In the mid-1950’s, a transistor radio was an expensive luxury. This presented a problem for an impecunious Boy Scout who wanted to Be Prepared for anything. In the words of Boys’ Life magazine for January 1956, “in case of enemy attack, it is assumed that power lines will be down, and battery-operated radios would be a necessity. But batteries wear out. So what you need for Conelrad service is a receiver that doesn’t use B batteries, yet will produce a usable signal when needed.”
The article pointed out that a crystal set might be pressed into service, but wouldn’t produce very loud signals. Fortunately, Boys’ Life had a solution to the problem, in the form of this one transistor set that was well within the construction abilities and budget of a Scout. The set shown here would run on two penlight cells with clear headphone volume for well over a thousand hours. And in a dire emergency, since the set consisted of a crystal detector with one-transistor audio amplifier, the article gave instructions on how to bypass the amplifier and simply use it as a crystal set with reduced volume.
The set is build on a board, with instructions to mount it in a cigar box (painted black, according to the directions), which left ample room for storing the antenna wire, ground lead, and headphones. Since the set was designed for CONELRAD use, the article instructed to find the local broadcast stations closest to 640 and 1240 on the dial, tune them in, and then mark the dial position for future emergency use.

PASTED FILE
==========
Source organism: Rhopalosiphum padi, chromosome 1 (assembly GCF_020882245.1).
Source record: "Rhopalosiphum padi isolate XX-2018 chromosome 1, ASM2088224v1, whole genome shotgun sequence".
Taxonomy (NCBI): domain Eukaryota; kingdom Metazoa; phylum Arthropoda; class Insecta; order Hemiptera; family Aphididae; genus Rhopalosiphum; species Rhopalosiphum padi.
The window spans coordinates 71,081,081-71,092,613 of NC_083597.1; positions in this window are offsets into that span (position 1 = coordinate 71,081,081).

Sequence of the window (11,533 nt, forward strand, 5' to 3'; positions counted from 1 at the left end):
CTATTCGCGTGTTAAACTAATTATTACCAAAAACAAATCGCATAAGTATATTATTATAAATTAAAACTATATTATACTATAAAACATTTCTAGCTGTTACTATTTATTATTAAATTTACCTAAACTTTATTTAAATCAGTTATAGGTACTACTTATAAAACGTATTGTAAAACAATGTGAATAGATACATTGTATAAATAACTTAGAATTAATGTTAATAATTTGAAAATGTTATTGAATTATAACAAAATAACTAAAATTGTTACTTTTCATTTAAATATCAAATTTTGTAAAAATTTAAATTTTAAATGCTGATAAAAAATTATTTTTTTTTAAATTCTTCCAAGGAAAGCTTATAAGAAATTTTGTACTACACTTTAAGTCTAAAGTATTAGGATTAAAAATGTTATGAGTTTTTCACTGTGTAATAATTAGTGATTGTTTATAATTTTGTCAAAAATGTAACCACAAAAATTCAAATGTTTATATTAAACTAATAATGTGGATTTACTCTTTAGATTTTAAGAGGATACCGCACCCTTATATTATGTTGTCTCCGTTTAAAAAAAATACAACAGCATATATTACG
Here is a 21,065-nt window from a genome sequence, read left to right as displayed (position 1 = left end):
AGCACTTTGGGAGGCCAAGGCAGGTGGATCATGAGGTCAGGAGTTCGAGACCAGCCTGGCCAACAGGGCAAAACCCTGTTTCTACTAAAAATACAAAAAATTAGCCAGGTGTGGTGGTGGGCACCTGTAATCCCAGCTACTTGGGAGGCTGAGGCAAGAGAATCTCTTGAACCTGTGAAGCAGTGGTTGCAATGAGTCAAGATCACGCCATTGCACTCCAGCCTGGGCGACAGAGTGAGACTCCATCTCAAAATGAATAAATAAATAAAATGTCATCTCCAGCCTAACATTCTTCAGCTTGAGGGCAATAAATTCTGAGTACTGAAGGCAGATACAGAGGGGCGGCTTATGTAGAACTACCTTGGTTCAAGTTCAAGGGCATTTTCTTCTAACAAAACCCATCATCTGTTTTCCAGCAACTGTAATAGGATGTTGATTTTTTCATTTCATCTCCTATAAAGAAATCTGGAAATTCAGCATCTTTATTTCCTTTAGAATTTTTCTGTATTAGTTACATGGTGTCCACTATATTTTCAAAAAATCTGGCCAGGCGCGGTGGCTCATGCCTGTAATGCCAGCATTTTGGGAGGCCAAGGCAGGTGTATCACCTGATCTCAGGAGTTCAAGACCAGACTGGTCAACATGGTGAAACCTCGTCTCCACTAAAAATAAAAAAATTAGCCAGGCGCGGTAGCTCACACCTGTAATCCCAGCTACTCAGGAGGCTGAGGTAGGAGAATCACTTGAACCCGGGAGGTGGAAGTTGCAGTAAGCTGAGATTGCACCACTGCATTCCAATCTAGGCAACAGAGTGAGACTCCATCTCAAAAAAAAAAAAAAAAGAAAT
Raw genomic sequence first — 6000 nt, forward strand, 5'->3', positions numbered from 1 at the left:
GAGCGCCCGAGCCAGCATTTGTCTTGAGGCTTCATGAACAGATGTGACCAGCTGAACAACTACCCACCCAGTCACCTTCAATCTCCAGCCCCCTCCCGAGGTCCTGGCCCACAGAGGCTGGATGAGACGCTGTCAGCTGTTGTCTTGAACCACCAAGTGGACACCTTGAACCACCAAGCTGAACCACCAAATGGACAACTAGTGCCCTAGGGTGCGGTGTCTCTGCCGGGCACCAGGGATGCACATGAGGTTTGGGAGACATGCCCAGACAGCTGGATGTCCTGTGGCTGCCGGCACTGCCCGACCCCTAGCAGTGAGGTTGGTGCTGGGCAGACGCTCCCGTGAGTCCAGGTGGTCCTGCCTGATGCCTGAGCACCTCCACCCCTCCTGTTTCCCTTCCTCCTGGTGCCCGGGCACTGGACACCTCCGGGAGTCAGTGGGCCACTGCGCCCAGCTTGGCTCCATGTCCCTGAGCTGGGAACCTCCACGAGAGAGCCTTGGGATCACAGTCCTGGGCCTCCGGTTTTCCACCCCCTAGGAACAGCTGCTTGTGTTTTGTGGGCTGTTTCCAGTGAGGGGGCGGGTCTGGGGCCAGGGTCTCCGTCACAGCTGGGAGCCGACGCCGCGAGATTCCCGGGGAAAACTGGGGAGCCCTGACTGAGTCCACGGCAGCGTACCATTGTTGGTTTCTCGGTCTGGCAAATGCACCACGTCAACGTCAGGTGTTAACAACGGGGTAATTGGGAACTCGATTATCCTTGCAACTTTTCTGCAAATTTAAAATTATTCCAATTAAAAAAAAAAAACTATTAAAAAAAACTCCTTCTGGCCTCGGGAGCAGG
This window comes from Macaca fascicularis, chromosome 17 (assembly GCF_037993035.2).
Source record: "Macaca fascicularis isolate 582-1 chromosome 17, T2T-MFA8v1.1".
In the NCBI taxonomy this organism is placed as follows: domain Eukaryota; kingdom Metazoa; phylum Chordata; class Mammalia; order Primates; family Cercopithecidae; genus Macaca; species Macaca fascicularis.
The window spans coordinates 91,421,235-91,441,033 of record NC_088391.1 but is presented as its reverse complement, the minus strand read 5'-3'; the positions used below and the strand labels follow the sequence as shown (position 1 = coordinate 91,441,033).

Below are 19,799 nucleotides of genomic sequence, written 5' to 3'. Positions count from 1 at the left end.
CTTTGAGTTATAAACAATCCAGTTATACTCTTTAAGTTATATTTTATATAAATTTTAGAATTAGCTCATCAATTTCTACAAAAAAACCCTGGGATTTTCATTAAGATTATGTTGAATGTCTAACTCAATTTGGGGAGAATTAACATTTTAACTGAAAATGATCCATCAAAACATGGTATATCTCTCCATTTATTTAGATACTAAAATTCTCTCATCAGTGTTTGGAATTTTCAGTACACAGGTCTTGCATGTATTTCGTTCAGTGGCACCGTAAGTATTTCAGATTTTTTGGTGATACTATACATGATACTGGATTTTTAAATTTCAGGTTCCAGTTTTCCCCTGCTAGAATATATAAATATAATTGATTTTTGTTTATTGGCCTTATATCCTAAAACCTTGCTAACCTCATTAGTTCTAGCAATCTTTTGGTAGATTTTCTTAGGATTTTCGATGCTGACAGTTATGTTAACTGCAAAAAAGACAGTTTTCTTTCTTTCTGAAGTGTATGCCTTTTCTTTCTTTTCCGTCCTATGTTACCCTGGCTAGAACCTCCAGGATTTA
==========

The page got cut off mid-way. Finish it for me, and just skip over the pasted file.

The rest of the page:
The circuit calls for a FS2500A transistor, which is a general purpose NPN transistor, apparently manufactured by Bogue, also known Germanium Products Corporation. (See the substitution guide in the 1957 RCA Transistors and Semiconductor Diodes.)
The article was reprinted for a number of years in the Boys’ Life Radio and Signaling reprint booklet. Occasionally, the “Hobby Hows” column of Boys’ Life would answer a letter from a Scout asking where to find the plans for the receiver, who was directed to the reprint booklet. Therefore, I suspect more than a few scouts built one of these receivers, and I’m sure they were put to good use for entertainment purposes. The builders of these sets were undoubtedly the first kids on their block to own a transistor radio. Fortunately, none ever had to be used for the intended purpose of tuning in to CONELRAD alerts.